All the flesh of the interior parts, the four legs and head, must be drawn down in the following manner:—Lay the slices of ham on the bottom of a very large stew pan, over them the knuckles of veal, according to the size of the turtle; then the inside flesh of the turtle, and over the whole the members. Now moisten with the water in which you are boiling the shell, and draw it down thoroughly. It may now be ascertained if it be thoroughly done by thrusting a knife into the fleshy part of the meat. If no blood appears, it is time to moisten it again with the liquor in which the bones, &c. have been boiling. Put in a large bunch of all such sweet herbs as are used in the cooking of a turtle,—sweet basil, sweet marjoram, lemon thyme, winter savory, 2 or 3 bay-leaves, common thyme, a handful of parsley and green onions, and a large onion stuck with 6 cloves. Let the whole be thoroughly done. With respect to the members, probe them, to see whether they are done, and if so, drain and send them to the larder, as they are to make their appearance only when the soup is absolutely completed. When the flesh is also completely done, strain it through a silk sieve, and make a very thin white roux; for turtle soup must not be much thickened. When the flour is sufficiently done on a slow fire, and has a good colour, moisten it with the liquor, keeping it over the fire till it boils. Ascertain that the sauce is neither too thick nor too thin; then draw the stew pan on the side of the stove, to skim off the white scum, and all the fat and oil that rise to the surface of the sauce. By this time all the softer parts will be sufficiently cold; when they must be cut to about the size of one or two inches square, and thrown into the soup, which must now be left to simmer gently. When done, skim off all the fat and froth. Take all the leaves of the herbs from the stock,—sweet basil, sweet marjoram, lemon thyme, winter savory, 2 or 3 bay-leaves, common thyme, a handful of parsley and green onions, and a large onion cut in four pieces, with a few blades of mace. Put these in a stewpan, with about 1/4 lb. of fresh butter, and let it simmer on a slow fire till quite melted, when pour in 1 bottle of good Madeira, adding a small bit of sugar, and let it boil gently for 1 hour. When done, rub it through a tammy, and add it to the soup. Let this boil, till no white scum rises; then take with a skimmer all the bits of turtle out of the sauce, and put them in a clean stewpan: when you have all out, pour the soup over the bits of turtle, through a tammy, and proceed as follows:—​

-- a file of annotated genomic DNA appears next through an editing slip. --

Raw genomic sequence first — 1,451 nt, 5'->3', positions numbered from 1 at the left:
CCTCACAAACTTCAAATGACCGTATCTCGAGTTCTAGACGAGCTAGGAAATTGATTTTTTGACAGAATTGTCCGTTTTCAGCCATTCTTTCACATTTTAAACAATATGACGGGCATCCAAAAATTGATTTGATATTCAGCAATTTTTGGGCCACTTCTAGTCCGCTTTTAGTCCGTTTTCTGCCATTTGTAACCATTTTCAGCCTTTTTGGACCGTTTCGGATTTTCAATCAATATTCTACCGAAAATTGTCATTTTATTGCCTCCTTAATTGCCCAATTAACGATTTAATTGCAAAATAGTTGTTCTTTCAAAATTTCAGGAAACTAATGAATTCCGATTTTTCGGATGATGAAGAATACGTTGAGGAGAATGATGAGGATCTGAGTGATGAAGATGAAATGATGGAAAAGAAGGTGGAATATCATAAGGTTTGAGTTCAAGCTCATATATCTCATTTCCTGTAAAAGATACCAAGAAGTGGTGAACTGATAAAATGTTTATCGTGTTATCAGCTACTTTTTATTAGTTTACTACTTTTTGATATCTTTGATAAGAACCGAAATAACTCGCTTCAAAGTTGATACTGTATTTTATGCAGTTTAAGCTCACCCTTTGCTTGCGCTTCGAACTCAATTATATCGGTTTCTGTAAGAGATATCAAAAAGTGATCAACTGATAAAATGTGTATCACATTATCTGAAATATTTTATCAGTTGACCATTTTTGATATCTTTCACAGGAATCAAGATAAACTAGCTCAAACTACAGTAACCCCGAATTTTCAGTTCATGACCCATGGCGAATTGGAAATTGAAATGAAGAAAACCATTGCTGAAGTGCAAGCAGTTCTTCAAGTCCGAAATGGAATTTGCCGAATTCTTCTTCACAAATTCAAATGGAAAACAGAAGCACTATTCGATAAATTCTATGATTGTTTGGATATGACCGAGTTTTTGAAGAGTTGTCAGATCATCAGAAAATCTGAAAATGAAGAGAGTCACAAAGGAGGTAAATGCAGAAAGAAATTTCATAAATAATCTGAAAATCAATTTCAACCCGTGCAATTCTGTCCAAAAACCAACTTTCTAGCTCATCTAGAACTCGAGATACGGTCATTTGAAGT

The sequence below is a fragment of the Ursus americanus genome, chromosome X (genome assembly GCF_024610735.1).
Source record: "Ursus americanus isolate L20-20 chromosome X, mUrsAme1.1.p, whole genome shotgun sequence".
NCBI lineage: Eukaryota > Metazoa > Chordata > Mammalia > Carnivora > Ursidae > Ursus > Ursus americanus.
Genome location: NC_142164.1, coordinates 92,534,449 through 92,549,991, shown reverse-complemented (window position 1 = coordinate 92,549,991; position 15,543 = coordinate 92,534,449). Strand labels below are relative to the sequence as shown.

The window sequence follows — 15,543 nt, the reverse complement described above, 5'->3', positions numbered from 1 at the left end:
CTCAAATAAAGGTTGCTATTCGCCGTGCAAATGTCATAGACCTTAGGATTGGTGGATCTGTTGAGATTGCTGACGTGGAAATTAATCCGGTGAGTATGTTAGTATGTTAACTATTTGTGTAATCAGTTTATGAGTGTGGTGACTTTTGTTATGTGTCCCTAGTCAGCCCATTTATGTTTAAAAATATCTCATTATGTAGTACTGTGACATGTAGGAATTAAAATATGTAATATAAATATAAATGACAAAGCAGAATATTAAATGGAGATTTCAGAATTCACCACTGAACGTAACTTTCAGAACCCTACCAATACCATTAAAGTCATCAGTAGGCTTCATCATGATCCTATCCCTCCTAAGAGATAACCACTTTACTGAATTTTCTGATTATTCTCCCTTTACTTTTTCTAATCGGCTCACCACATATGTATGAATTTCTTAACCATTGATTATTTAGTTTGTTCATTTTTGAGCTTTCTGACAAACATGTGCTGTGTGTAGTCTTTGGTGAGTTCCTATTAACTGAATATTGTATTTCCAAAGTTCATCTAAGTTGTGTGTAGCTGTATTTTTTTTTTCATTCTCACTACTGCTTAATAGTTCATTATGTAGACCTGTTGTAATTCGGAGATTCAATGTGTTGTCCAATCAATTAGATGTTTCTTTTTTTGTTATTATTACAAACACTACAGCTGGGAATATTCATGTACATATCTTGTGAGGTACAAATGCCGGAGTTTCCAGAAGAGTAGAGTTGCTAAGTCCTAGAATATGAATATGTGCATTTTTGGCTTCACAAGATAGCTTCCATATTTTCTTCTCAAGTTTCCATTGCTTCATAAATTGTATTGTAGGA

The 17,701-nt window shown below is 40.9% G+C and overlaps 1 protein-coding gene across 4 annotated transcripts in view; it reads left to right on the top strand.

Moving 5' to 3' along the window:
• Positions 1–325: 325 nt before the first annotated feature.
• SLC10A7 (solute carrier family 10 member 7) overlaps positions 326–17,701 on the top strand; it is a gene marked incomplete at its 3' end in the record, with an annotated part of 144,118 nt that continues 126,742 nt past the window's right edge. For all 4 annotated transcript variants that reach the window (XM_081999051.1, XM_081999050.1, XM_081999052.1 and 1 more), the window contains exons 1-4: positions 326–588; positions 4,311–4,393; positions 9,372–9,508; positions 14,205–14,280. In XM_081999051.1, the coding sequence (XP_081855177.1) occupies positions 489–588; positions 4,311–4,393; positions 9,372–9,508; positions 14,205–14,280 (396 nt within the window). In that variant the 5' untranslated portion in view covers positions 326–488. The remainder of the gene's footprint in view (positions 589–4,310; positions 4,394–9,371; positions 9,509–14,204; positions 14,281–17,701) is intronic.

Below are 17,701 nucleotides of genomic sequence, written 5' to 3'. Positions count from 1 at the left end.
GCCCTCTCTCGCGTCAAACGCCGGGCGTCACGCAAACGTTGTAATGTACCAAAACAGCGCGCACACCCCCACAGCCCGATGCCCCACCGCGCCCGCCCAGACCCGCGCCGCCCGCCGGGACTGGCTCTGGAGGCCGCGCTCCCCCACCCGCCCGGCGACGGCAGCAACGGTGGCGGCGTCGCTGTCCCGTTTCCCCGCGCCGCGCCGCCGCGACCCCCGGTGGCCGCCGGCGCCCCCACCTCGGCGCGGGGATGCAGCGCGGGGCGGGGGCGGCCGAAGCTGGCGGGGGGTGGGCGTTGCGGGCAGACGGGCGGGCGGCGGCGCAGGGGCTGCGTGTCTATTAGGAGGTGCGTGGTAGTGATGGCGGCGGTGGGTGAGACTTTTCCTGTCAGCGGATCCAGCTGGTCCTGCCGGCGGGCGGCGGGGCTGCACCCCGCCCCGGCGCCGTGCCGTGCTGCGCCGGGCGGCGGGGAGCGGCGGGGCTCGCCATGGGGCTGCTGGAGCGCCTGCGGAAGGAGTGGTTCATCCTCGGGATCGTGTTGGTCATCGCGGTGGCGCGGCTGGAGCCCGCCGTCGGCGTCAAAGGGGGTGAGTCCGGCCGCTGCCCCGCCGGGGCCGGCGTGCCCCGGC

QUENELLES Ŕ TORTUE.—Make some quenelles ŕ tortue, which being substitutes for eggs, do not require to be very delicate. Take out the fleshy part of a leg of veal, about 1 lb., scrape off all the meat, without leaving any sinews or fat, and soak in milk about the same quantity of crumbs of bread. When the bread is well soaked, squeeze it, and put it into a mortar, with the veal, a small quantity of calf's udder, a little butter, the yolks of 4 eggs, boiled hard, a little cayenne pepper, salt, and spices, and pound the whole very fine; then thicken the mixture with 2 whole eggs, and the yolk of another. Next try this farce or stuffing in boiling-hot water, to ascertain its consistency: if it is too thin, add the yolk of an egg. When the farce is perfected, take half of it, and put into it some chopped parsley. Let the whole cool, in order to roll it of the size of the yolk of an egg; poach it in salt and boiling water, and when very hard, drain on a sieve, and put it into the turtle. Before you send up, squeeze the juice of 2 or 3 lemons, with a little cayenne pepper, and pour that into the soup. THE FINS may be served as a plat d'entrée with a little turtle sauce; if not, on the following day you may warm the turtle au bain marie, and serve the members entire, with a matelote sauce, garnished with mushrooms, cocks' combs, quenelles, &c. When either lemon-juice or cayenne pepper has been introduced, no boiling must take place.​